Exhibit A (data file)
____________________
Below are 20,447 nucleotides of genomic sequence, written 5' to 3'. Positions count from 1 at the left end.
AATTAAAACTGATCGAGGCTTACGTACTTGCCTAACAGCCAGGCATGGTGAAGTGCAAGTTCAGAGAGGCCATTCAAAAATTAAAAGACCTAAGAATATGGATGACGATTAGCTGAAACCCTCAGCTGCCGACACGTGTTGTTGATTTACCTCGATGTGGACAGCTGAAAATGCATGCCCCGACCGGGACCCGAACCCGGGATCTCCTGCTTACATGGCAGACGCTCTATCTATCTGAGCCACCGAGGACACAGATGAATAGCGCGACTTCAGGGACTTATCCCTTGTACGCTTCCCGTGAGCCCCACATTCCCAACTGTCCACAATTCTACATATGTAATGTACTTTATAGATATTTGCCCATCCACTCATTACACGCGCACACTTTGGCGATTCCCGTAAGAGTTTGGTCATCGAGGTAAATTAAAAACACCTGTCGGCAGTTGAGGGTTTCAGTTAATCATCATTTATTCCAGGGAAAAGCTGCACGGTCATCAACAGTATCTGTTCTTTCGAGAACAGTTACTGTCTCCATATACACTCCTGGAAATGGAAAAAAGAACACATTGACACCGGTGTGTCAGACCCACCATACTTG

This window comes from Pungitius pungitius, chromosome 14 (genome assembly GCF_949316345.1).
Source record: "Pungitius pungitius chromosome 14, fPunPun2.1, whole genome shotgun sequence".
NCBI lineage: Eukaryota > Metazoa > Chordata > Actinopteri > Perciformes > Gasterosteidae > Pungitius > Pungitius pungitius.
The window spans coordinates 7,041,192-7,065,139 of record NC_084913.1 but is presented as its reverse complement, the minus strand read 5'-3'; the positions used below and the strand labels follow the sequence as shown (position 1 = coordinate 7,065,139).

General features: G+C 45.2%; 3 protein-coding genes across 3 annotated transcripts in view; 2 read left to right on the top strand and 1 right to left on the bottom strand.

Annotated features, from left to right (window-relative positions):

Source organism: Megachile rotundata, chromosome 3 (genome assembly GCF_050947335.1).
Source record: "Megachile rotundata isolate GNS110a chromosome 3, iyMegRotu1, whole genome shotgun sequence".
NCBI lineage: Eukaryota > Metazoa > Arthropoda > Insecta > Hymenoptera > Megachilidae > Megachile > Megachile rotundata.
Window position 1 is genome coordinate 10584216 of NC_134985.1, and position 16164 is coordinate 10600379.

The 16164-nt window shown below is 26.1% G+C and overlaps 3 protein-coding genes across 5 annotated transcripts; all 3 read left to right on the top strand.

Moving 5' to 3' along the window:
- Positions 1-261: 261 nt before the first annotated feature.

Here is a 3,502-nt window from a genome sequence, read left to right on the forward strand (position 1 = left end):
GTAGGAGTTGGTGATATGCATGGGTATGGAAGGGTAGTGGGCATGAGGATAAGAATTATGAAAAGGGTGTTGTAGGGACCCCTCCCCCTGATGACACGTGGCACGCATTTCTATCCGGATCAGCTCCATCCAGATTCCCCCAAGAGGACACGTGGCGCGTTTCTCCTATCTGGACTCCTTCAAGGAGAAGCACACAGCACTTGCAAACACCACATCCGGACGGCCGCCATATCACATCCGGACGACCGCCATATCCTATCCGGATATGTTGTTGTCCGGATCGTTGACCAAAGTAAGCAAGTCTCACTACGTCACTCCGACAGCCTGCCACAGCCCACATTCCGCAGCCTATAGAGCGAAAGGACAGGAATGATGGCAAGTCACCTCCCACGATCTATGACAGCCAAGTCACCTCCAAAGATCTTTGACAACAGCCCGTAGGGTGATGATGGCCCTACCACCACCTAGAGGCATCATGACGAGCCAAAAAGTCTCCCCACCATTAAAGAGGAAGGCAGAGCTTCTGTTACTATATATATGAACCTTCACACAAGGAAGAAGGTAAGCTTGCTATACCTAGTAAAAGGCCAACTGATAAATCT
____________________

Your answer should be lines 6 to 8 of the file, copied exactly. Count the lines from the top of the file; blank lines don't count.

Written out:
The window spans coordinates 7,041,192-7,065,139 of record NC_084913.1 but is presented as its reverse complement, the minus strand read 5'-3'; the positions used below and the strand labels follow the sequence as shown (position 1 = coordinate 7,065,139).

General features: G+C 45.2%; 3 protein-coding genes across 3 annotated transcripts in view; 2 read left to right on the top strand and 1 right to left on the bottom strand.

Annotated features, from left to right (window-relative positions):